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Intestinal expression of SHIP in inflammatory bowel diseases
  1. Ingrid Arijs1,
  2. Gert De Hertogh2,
  3. Bart Lemmens2,
  4. Jan Van der Goten1,
  5. Séverine Vermeire1,
  6. Frans Schuit3,
  7. Paul Rutgeerts1
  1. 1Department of Gastroenterology, Translational Research Center for Gastrointestinal Disorders (TARGID), University Hospital Gasthuisberg, Catholic University Leuven, Leuven, Belgium
  2. 2Department of Morphology and Molecular Pathology, University Hospital Gasthuisberg, Leuven, Belgium
  3. 3Gene Expression Unit, Department of Molecular Cell Biology, Catholic University Leuven, Leuven, Belgium
  1. Correspondence to Professor Dr Paul Rutgeerts, Department of Gastroenterology, University Hospital Gasthuisberg, Herestraat 49, mailbox 7003, B-3000 Leuven, Belgium; paul.rutgeerts{at}uzleuven.be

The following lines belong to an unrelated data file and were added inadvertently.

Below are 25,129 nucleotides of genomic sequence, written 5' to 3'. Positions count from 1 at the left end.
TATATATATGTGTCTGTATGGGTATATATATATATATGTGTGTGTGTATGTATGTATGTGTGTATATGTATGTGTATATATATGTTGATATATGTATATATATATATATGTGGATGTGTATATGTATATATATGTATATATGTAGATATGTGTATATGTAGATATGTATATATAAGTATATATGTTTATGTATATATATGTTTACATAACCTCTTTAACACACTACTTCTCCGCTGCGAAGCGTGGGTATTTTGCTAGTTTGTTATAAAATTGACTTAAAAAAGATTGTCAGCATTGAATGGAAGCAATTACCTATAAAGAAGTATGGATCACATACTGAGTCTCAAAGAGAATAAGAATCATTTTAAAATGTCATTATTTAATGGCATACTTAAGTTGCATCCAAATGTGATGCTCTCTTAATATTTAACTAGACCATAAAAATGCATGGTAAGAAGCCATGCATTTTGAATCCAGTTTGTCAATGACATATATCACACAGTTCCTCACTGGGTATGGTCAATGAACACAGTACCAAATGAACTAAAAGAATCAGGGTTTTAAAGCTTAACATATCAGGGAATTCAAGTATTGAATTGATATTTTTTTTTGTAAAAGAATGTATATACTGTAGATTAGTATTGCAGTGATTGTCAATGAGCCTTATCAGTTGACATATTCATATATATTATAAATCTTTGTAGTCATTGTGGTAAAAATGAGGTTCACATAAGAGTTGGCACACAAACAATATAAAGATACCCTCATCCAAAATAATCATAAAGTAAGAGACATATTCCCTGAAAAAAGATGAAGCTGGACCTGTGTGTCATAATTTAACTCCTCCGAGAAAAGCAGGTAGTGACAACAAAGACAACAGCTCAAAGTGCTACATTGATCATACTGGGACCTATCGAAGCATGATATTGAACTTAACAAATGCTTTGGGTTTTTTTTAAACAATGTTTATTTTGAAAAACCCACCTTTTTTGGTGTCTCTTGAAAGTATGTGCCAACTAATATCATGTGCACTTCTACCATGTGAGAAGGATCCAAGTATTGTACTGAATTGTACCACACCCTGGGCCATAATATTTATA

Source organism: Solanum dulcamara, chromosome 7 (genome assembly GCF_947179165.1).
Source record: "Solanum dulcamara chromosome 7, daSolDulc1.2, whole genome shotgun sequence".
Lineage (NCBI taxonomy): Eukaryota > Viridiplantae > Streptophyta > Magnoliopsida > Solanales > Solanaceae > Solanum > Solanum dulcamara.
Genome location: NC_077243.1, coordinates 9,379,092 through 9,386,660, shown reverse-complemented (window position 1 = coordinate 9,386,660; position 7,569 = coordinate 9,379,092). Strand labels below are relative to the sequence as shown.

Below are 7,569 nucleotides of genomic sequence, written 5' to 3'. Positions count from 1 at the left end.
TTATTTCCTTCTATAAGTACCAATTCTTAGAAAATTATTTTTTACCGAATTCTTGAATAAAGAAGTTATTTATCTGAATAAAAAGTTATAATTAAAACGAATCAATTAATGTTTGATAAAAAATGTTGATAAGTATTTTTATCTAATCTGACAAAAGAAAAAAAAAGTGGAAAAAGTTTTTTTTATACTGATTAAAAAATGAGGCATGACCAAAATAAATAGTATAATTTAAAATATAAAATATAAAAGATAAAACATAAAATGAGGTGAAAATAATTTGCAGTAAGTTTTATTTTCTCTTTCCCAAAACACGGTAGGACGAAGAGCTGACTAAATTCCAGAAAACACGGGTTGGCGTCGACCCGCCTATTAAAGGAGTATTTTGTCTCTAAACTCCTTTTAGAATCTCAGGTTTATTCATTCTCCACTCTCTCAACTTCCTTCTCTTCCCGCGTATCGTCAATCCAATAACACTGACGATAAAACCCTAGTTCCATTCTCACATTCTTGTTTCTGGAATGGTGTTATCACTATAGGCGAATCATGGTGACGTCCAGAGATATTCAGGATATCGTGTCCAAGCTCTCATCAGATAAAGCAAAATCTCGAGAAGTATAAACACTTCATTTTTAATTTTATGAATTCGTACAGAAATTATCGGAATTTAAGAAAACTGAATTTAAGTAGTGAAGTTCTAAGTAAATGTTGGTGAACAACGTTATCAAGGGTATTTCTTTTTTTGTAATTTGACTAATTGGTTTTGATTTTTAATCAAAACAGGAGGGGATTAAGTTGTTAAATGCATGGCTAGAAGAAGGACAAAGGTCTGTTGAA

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We read with interest the recent paper in Gut by Kerr and colleagues1 describing a new mouse model of Crohn's disease (CD)-like ileitis caused by Src homology 2 domain-containing inositol-5′-phosphatase (SHIP) deficiency. The human SHIP protein, encoded by the INPP5D gene on chromosome 2q37.1, is an enzyme that hydrolyses the 5′-phosphate of phosphatidylinositol-(3,4,5)-trisphosphate so that it counteracts stimulatory pathways such as phosphoinositide 3-kinase. The enzyme is regulated by tyrosine phosphorylation in haematopoietic cells following activation of surface receptors for various cytokines or in response to B cell antigen receptor cross-linking or T cell activation. In previous studies, the authors showed that SHIP signalling plays …

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